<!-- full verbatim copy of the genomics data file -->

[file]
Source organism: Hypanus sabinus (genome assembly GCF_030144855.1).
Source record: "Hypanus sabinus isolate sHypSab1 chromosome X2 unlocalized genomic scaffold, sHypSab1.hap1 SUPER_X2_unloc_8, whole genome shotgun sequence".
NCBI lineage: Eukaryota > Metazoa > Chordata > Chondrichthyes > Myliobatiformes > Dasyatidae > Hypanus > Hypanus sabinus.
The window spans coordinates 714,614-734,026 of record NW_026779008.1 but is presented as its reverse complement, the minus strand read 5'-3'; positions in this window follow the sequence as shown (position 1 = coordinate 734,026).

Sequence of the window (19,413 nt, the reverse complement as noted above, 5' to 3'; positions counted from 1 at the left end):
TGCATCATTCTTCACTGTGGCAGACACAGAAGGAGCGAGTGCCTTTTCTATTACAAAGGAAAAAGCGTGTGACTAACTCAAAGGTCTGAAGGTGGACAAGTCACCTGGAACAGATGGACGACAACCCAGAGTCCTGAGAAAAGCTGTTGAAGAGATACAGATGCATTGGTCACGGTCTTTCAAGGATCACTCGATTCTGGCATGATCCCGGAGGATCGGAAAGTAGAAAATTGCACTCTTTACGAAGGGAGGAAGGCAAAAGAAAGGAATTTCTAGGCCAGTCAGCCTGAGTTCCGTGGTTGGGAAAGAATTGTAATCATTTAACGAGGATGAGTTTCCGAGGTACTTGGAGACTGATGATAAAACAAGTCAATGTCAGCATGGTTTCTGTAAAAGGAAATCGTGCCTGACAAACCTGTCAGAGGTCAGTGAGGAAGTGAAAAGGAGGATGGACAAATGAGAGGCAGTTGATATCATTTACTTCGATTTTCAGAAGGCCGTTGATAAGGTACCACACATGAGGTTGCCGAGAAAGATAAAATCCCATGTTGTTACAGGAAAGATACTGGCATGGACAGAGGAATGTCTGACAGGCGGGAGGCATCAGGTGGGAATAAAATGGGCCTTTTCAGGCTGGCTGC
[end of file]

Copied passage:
Source organism: Hypanus sabinus (genome assembly GCF_030144855.1).
Source record: "Hypanus sabinus isolate sHypSab1 chromosome X2 unlocalized genomic scaffold, sHypSab1.hap1 SUPER_X2_unloc_8, whole genome shotgun sequence".
NCBI lineage: Eukaryota > Metazoa > Chordata > Chondrichthyes > Myliobatiformes > Dasyatidae > Hypanus > Hypanus sabinus.
The window spans coordinates 714,614-734,026 of record NW_026779008.1 but is presented as its reverse complement, the minus strand read 5'-3'; positions in this window follow the sequence as shown (position 1 = coordinate 734,026).

Sequence of the window (19,413 nt, the reverse complement as noted above, 5' to 3'; positions counted from 1 at the left end):
TGCATCATTCTTCACTGTGGCAGACACAGAAGGAGCGAGTGCCTTTTCTATTACAAAGGAAAAAGCGTGTGACTAACTCAAAGGTCTGAAGGTGGACAAGTCACCTGGAACAGATGGACGACAACCCAGAGTCCTGAGAAAAGCTGTTGAAGAGATACAGATGCATTGGTCACGGTCTTTCAAGGATCACTCGATTCTGGCATGATCCCGGAGGATCGGAAAGTAGAAAATTGCACTCTTTACGAAGGGAGGAAGGCAAAAGAAAGGAATTTCTAGGCCAGTCAGCCTGAGTTCCGTGGTTGGGAAAGAATTGTAATCATTTAACGAGGATGAGTTTCCGAGGTACTTGGAGACTGATGATAAAACAAGTCAATGTCAGCATGGTTTCTGTAAAAGGAAATCGTGCCTGACAAACCTGTCAGAGGTCAGTGAGGAAGTGAAAAGGAGGATGGACAAATGAGAGGCAGTTGATATCATTTACTTCGATTTTCAGAAGGCCGTTGATAAGGTACCACACATGAGGTTGCCGAGAAAGATAAAATCCCATGTTGTTACAGGAAAGATACTGGCATGGACAGAGGAATGTCTGACAGGCGGGAGGCATCAGGTGGGAATAAAATGGGCCTTTTCAGGCTGGCTGC